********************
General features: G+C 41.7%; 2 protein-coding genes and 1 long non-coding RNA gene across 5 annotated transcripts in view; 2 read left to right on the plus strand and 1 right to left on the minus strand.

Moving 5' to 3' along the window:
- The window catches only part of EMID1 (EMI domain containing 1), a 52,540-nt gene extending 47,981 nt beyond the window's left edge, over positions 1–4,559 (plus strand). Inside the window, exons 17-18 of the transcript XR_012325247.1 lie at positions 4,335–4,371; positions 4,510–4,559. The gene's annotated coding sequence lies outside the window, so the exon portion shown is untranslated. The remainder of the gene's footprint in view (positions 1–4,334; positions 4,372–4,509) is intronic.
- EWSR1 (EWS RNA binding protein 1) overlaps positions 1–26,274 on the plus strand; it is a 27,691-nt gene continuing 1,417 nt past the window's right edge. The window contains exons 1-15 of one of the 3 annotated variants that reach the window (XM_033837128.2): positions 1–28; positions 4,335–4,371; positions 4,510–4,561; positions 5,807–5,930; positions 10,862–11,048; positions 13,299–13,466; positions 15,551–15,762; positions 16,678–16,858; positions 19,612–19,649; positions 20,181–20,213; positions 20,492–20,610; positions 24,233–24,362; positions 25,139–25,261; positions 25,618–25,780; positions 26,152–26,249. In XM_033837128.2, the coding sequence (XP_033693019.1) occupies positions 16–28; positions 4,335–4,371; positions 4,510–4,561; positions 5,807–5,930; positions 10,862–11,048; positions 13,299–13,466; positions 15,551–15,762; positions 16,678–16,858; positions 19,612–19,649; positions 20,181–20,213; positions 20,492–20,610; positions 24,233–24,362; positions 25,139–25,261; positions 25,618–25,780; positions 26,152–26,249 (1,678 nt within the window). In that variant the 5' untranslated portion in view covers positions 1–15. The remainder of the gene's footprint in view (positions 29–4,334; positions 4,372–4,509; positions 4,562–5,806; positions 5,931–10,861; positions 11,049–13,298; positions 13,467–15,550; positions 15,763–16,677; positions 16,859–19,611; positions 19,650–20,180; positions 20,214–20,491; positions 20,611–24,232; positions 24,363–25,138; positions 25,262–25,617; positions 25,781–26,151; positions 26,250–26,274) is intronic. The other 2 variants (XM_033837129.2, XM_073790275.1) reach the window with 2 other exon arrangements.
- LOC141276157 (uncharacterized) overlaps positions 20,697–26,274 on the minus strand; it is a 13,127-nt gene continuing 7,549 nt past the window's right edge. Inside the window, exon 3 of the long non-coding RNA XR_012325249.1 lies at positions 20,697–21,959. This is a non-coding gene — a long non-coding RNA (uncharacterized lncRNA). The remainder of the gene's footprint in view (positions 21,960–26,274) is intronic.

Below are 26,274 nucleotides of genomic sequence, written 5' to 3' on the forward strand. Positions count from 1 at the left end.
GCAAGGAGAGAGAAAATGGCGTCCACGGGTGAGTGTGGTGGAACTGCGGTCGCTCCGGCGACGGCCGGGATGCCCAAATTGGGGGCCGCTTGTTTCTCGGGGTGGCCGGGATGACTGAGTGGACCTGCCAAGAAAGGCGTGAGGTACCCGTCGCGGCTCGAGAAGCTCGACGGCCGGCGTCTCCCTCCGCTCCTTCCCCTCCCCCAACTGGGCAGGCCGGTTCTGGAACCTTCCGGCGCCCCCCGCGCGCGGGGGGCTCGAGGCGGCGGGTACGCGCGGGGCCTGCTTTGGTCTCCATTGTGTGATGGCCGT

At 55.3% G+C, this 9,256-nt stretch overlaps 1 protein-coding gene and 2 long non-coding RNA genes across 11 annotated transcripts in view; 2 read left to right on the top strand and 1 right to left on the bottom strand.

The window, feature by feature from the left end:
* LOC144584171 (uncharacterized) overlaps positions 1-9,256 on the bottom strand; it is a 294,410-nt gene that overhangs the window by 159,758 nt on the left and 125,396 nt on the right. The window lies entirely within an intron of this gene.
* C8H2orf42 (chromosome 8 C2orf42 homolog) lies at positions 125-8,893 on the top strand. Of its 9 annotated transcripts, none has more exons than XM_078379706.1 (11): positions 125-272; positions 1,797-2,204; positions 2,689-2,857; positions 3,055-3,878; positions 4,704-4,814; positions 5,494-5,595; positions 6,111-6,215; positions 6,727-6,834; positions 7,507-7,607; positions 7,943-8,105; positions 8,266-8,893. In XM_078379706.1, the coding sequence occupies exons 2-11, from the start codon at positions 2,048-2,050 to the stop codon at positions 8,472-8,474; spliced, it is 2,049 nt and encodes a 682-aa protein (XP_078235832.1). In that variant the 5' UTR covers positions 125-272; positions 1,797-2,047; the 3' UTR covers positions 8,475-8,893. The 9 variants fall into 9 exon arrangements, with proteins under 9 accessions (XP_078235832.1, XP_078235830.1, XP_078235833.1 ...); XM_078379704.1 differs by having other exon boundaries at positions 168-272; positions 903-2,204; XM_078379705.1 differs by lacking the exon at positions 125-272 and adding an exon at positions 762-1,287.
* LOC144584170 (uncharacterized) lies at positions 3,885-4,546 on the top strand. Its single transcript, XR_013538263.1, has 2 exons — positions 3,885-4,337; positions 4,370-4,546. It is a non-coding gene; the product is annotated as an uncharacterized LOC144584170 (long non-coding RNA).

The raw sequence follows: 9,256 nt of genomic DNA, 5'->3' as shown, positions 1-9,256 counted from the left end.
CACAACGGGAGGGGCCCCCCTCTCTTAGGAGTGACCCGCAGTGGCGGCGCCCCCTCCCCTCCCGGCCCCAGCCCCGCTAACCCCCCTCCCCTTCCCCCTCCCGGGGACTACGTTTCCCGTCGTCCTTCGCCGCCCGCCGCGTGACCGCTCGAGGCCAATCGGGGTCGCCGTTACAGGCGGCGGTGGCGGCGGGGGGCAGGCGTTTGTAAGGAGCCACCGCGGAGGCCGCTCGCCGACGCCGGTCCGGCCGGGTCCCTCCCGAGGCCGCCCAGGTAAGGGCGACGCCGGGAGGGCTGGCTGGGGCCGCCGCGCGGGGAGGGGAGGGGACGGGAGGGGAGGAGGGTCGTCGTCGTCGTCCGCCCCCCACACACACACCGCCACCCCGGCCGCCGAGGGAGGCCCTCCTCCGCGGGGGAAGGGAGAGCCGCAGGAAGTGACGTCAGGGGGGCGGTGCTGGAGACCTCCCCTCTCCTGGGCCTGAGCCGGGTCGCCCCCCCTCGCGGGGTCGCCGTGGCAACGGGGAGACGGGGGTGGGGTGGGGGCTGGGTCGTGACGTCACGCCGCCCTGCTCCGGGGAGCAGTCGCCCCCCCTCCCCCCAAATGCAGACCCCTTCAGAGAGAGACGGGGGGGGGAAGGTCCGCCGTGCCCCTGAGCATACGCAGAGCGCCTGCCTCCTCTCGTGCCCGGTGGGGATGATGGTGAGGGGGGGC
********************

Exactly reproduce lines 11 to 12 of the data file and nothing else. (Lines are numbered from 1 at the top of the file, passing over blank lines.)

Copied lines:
* C8H2orf42 (chromosome 8 C2orf42 homolog) lies at positions 125-8,893 on the top strand. Of its 9 annotated transcripts, none has more exons than XM_078379706.1 (11): positions 125-272; positions 1,797-2,204; positions 2,689-2,857; positions 3,055-3,878; positions 4,704-4,814; positions 5,494-5,595; positions 6,111-6,215; positions 6,727-6,834; positions 7,507-7,607; positions 7,943-8,105; positions 8,266-8,893. In XM_078379706.1, the coding sequence occupies exons 2-11, from the start codon at positions 2,048-2,050 to the stop codon at positions 8,472-8,474; spliced, it is 2,049 nt and encodes a 682-aa protein (XP_078235832.1). In that variant the 5' UTR covers positions 125-272; positions 1,797-2,047; the 3' UTR covers positions 8,475-8,893. The 9 variants fall into 9 exon arrangements, with proteins under 9 accessions (XP_078235832.1, XP_078235830.1, XP_078235833.1 ...); XM_078379704.1 differs by having other exon boundaries at positions 168-272; positions 903-2,204; XM_078379705.1 differs by lacking the exon at positions 125-272 and adding an exon at positions 762-1,287.
* LOC144584170 (uncharacterized) lies at positions 3,885-4,546 on the top strand. Its single transcript, XR_013538263.1, has 2 exons — positions 3,885-4,337; positions 4,370-4,546. It is a non-coding gene; the product is annotated as an uncharacterized LOC144584170 (long non-coding RNA).